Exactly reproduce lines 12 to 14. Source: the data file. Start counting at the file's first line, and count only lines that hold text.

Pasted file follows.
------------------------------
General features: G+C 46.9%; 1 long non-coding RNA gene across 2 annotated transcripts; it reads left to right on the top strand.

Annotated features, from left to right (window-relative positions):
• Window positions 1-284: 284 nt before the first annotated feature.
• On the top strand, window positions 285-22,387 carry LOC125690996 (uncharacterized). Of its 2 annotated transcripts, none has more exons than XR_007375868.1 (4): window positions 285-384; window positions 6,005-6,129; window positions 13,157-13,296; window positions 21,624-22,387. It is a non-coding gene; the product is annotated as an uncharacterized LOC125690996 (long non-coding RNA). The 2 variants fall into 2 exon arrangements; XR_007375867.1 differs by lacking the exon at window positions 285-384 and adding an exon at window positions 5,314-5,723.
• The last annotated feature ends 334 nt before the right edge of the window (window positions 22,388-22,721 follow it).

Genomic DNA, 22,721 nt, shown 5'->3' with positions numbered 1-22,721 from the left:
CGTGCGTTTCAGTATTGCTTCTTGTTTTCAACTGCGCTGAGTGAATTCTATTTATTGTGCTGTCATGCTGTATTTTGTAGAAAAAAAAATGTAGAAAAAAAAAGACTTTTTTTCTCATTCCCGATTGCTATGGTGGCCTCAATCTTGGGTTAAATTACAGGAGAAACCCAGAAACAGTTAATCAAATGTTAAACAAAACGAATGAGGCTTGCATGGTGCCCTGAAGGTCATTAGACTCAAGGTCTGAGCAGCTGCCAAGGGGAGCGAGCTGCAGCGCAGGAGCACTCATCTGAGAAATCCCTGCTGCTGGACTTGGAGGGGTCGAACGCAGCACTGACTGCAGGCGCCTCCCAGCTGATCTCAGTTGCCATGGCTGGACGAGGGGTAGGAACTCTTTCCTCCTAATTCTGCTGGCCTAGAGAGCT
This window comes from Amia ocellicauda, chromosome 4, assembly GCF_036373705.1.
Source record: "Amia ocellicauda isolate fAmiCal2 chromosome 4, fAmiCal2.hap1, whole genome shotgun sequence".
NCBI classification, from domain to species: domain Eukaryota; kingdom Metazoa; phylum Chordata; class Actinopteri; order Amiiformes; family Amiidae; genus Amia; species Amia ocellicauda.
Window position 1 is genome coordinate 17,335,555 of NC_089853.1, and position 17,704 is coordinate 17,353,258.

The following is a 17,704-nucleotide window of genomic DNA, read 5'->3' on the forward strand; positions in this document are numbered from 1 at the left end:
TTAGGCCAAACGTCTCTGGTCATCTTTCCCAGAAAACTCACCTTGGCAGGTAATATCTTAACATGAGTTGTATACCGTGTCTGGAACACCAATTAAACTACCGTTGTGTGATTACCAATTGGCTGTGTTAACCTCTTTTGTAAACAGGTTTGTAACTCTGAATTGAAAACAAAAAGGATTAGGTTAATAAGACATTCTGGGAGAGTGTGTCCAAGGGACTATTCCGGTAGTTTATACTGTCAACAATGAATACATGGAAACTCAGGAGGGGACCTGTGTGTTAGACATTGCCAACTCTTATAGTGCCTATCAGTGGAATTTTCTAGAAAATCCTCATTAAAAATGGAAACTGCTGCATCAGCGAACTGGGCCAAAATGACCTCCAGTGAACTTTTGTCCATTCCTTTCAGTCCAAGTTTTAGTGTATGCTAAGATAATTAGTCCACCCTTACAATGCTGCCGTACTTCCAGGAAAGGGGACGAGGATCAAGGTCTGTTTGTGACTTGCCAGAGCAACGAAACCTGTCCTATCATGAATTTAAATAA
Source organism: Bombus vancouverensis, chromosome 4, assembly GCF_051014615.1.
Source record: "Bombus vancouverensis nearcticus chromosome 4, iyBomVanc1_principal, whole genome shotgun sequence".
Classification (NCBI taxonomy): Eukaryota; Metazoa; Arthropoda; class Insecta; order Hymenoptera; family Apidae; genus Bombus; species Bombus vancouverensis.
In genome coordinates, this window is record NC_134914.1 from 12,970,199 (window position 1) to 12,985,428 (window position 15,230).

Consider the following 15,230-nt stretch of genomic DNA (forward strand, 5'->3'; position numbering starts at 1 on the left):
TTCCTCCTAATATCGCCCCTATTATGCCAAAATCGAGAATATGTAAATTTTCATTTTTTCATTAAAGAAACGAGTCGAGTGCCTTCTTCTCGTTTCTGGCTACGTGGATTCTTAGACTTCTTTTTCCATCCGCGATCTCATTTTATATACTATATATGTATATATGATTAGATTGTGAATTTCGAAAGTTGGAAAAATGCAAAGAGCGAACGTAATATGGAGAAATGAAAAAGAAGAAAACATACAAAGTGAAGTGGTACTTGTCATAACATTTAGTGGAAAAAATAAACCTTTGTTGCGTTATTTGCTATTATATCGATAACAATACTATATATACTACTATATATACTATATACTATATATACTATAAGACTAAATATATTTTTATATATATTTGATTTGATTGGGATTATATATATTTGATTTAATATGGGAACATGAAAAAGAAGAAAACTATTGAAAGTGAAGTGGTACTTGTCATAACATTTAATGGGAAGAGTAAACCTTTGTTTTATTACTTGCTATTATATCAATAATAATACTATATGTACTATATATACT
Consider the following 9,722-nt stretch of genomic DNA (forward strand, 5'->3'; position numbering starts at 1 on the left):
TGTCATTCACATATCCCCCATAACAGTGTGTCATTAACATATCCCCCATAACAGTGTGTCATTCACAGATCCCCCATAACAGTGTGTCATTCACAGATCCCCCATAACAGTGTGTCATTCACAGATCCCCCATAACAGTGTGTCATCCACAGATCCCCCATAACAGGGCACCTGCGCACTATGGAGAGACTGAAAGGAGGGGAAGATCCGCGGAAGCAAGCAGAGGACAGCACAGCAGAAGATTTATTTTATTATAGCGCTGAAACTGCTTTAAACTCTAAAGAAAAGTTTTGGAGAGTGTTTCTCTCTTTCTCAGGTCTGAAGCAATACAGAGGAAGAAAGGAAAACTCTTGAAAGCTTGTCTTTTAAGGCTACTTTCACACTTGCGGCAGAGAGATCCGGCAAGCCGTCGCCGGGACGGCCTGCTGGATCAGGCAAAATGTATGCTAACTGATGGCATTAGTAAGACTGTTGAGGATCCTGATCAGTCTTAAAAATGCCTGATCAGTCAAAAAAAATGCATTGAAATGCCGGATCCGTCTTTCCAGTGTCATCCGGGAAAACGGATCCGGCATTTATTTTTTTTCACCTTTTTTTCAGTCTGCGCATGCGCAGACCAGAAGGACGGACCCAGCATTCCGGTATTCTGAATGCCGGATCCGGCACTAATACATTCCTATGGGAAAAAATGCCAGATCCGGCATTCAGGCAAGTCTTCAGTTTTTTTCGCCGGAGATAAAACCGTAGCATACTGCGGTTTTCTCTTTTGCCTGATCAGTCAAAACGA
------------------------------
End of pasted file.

The following is a 17,704-nucleotide window of genomic DNA, read 5'->3' on the forward strand; positions in this document are numbered from 1 at the left end:
TTAGGCCAAACGTCTCTGGTCATCTTTCCCAGAAAACTCACCTTGGCAGGTAATATCTTAACATGAGTTGTATACCGTGTCTGGAACACCAATTAAACTACCGTTGTGTGATTACCAATTGGCTGTGTTAACCTCTTTTGTAAACAGGTTTGTAACTCTGAATTGAAAACAAAAAGGATTAGGTTAATAAGACATTCTGGGAGAGTGTGTCCAAGGGACTATTCCGGTAGTTTATACTGTCAACAATGAATACATGGAAACTCAGGAGGGGACCTGTGTGTTAGACATTGCCAACTCTTATAGTGCCTATCAGTGGAATTTTCTAGAAAATCCTCATTAAAAATGGAAACTGCTGCATCAGCGAACTGGGCCAAAATGACCTCCAGTGAACTTTTGTCCATTCCTTTCAGTCCAAGTTTTAGTGTATGCTAAGATAATTAGTCCACCCTTACAATGCTGCCGTACTTCCAGGAAAGGGGACGAGGATCAAGGTCTGTTTGTGACTTGCCAGAGCAACGAAACCTGTCCTATCATGAATTTAAATAA
Source organism: Bombus vancouverensis, chromosome 4, assembly GCF_051014615.1.